• Pam's drawing a police sketch of Phyllis' flasher to look exactly like Dwight, and then getting him to hang the flyers everywhere.
  • Stanley: Did I stutter?!?!
    • Your Mileage May Vary on that. That made this troper think Stanley was a total douche.
    • Agreed with the entry just above. The real crowning moment there was Michael finally realizing that Stanley wasn't his friend, dealing with it on the spot, and fully standing up to Stanley, basically telling him "I am the boss here. Act like it."
  • Scranton's REAL Dunder-Mifflin TV commercial scores the trifecta of a CM of Awesome, Heartwarming and Funny.
  • Twelve drummers drumming.
  • Michael's Batman Gambit in "The Coup."
  • The closing ceremonies of the "Office Olympics."
  • Stanley pushing himself to do 26 full push-ups, where everyone else failed, just so he could go home early. This is post-heart attack too.
  • Multiple cases where people came through with sales though it looked to the audience as if they had sabotaged their chances:
    • In "The Client," Michael ultimately lands an account (and Jan, too) by befriending the target and pitching the sale at the exact right moment, though it seemed he was goofing off and undermining Jan's professionalism.
    • In "Traveling Salesmen," Dwight makes a loud, distracting phone call during a client meeting and is audibly put on hold while Jim continues talking to the customer. It turns out Dwight called a rival company's customer service line, and as they are still on hold, Jim calls and is instantly connected to Kelly, Dunder-Mifflin Scranton's customer service. Dwight adds, "Here's my card. It's got my cell number, my pager number, my home number, and my other pager number. I never take vacations, I never get sick, and I don't celebrate any major holidays."
    • In the same episode, Phyllis takes Karen to a beauty salon, and both emerge with garish make-up and blown-up hair, to Karen's visible irritation. At their meeting with a client later, Phyllis asks how the man's wife is doing - and it's revealed in a photo shown to the camera that the wife has the exact same style. Karen realizes what's happened; Phyllis smiles at the camera.
    • In "Goodbye Michael", Andy has a meeting with one of the branch's biggest clients. Feeling nervous, he brings Deangelo along with him for support. Deangelo spends the entire meeting openly belittling Andy, effectively destroying any chance of keeping the client. After they leave, Andy makes an excuse to go back inside, tells the client that Deangelo is an idiot, and salvages the account on his own.
  • Michael telling a long list of complaints to David Wallace, then quitting immediately after David agrees to rectify his complaints, apparently because of Charles. Michael: "You have no idea how high I can fly."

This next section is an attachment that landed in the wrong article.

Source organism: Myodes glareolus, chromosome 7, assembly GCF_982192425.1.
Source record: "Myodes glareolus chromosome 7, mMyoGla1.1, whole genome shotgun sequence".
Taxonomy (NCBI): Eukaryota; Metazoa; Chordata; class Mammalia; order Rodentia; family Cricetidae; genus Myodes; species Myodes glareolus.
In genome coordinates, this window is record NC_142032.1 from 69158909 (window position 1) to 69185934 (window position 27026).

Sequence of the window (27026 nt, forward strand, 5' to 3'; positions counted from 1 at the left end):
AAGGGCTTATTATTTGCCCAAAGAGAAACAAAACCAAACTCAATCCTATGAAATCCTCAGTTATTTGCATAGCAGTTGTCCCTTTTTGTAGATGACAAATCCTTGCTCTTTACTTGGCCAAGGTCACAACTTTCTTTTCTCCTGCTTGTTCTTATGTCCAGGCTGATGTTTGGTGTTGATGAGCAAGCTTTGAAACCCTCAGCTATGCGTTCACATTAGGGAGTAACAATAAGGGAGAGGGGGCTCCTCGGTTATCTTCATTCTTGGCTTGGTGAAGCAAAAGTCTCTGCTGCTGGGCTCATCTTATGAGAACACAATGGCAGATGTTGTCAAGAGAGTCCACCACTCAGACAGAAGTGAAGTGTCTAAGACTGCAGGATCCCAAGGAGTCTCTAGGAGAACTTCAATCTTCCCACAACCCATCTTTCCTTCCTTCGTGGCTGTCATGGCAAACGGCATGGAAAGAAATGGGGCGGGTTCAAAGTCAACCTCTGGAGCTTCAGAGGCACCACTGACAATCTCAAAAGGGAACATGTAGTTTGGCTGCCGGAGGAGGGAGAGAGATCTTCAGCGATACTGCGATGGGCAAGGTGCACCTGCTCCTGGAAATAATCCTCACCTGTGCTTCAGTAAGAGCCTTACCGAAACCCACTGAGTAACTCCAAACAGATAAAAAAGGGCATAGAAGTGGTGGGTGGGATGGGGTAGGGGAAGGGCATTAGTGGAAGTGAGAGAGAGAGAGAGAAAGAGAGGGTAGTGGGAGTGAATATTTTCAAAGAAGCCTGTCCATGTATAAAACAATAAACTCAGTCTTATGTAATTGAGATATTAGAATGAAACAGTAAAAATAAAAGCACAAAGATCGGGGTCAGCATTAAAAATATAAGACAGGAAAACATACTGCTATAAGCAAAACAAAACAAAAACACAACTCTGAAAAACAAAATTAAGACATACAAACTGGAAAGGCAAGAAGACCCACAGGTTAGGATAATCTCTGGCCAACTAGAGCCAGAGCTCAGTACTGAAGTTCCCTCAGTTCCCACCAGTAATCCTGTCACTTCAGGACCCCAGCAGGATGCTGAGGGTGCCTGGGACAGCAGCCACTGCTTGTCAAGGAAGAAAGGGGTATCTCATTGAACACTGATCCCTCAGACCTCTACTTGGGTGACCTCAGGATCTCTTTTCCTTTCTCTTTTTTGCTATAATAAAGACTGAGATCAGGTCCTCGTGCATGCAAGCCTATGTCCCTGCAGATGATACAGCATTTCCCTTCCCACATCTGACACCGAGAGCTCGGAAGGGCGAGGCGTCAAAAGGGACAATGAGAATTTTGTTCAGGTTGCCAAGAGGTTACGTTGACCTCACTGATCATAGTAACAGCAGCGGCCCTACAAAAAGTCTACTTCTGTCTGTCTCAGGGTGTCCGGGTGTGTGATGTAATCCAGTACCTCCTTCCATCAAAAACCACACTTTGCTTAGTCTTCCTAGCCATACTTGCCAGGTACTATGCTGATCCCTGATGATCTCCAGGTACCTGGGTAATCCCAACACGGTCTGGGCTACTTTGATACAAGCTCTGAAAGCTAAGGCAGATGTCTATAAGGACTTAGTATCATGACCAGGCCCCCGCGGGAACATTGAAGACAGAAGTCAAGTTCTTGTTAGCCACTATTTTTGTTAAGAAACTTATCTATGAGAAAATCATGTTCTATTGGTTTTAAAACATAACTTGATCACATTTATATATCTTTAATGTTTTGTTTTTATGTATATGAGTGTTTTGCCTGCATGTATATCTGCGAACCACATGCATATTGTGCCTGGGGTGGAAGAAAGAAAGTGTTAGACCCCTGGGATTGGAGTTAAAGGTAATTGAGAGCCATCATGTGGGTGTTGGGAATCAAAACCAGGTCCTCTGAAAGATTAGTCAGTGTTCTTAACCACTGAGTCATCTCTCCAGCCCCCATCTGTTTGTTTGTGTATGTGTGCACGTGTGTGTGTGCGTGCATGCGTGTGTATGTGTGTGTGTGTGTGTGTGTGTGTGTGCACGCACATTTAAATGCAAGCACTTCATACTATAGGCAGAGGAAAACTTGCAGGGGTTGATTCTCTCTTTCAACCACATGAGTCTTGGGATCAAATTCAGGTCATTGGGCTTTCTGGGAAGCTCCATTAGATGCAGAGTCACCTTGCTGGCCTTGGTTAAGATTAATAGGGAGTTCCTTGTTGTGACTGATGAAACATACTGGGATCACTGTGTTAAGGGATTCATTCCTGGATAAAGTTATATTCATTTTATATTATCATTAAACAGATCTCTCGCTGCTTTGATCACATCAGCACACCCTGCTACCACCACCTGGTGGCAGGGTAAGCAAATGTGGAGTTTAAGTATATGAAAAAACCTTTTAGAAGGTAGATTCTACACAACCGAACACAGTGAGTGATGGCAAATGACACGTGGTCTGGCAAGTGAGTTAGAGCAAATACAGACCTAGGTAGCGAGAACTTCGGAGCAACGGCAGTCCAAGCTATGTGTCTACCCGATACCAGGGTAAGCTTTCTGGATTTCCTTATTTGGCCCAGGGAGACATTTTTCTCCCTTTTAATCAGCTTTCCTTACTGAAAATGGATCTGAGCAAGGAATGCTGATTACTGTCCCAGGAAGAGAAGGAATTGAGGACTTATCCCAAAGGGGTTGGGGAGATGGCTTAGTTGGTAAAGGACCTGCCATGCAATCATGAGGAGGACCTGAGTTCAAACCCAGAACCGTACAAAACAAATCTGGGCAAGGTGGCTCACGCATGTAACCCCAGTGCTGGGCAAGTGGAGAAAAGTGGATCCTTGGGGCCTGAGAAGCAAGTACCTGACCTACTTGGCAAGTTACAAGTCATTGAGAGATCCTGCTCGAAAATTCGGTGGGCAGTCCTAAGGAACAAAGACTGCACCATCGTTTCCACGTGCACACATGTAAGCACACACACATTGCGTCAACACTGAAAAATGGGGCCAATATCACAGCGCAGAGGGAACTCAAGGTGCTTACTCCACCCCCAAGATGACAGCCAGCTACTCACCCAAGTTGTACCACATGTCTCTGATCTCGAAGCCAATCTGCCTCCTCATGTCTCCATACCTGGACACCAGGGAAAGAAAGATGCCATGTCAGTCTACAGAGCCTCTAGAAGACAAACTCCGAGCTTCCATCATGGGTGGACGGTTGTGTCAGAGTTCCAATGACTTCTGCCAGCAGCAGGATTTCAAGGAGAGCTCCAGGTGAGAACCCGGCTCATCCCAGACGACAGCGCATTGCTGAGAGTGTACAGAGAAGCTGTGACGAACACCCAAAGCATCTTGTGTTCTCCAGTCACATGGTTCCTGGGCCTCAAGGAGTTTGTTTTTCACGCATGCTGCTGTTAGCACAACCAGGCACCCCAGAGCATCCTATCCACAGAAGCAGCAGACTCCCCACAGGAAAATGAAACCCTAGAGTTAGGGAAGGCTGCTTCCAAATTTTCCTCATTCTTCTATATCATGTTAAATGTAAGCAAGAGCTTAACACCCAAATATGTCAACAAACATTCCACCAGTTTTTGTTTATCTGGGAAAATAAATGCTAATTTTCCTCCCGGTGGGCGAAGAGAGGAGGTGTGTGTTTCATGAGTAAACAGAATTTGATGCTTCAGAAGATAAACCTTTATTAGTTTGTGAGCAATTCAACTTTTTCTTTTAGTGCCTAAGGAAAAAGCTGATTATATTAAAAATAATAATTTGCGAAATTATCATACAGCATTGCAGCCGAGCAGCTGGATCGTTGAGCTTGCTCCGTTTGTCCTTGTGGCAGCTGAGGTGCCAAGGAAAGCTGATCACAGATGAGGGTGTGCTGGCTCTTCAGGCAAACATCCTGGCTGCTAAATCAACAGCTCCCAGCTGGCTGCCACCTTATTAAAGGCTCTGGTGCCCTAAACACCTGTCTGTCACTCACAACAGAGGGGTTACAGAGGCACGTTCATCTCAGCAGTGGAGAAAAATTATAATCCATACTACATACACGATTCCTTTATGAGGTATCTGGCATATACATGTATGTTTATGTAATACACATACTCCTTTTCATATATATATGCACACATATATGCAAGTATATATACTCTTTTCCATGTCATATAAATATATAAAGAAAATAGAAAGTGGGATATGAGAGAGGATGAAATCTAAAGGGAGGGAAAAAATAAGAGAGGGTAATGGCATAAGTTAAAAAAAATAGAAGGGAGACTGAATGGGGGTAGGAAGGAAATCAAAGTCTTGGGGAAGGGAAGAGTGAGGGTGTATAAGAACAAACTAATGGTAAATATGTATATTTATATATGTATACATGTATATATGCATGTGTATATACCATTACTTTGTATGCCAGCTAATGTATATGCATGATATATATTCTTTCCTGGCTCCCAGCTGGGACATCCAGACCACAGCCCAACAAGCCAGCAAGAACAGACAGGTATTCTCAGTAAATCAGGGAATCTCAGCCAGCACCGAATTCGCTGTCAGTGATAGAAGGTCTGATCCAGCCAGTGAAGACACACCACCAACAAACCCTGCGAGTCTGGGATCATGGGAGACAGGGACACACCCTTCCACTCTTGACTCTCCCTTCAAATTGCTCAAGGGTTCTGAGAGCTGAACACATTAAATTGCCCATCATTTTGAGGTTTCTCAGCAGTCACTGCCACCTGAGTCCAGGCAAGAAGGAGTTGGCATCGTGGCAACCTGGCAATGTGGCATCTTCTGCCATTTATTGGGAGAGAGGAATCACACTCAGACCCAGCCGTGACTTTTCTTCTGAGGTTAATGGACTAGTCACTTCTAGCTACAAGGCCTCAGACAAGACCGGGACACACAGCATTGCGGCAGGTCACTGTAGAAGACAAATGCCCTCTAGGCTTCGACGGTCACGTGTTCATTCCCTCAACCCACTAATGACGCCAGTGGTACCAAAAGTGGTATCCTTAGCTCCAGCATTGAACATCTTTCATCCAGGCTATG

• Michael gets an in-universe moment in the first episode of the seventh season, when he finally gets fed up with the much-hated assistant and begins spanking him (the assistant was his own nephew). Even Stanley, who openly despises Michael, cheers him on for that one.
  • A transcendent one for Dwight, when even he has had enough of Michael's abuse and delivers an unintentional epic roast in "Stress Relief":

 Dwight (who's been protecting Michael from the roast up until this point]: Don't interrupt me, I'm trying to have your back.

Michael: Idiot! Idiot! Idiot! Idiot!

Dwight: Are you calling me an idiot? Don't you ever talk to me this way, you pathetic, short little man. You don't have any friends, or any family OR ANY LAND! *storms off*

The crowd cheers.

  • Michael Scott meeting David Brent in the cold open of "The Seminar". Surprisingly, the world did not implode upon this meeting.
  • Michael and Dwight having a Paintball Duel in Goodbye Michael. Michael actually managed to ambush the guy who managed to turn a snowball fight with Jim into Psychological Warfare.
    • In that same episode, Jim and Michael's tearful "Best boss I ever had" goodbye scene.
  • Andy, on his first day as the new Regional Manager of Scranton, stepping up and confronting the new CEO of Dunder Mifflin-Sabre.
  • In "Spooked," Robert California goes around the office Halloween party finding out everyone's worst fears. At the end, he tells a story incorporating all of the elements, thoroughly freaking everyone out. He then monologues about the pointlessness of fear, and he wonders why people let it get to them.
  • Jim fills Dwight's desk with meatballs which seems to be the only prank that makes Stanley laugh. It turns out Stanley and Dwight teamed up to trick Jim to make all those meatballs so they could later keep them for themselves!
  • After Holly asks the employees to continue the Ethics seminar and they refuse, Michael comes out of his office and says, "Get. In. There. Right now, or I am going to lose it!" They do.
  • In "Last Day In Florida," the whole "fight" Dwight and Jim have outside the conference room. It's awesome because Jim manages to keep Dwight away from the meeting long enough for Packer to take the fall instead. It's also both heartwarming and funny because of the lengths Jim's willing to go to make sure Dwight doesn't get fired, and hilarious because... this is Jim and Dwight fighting we're talking about. It must be seen.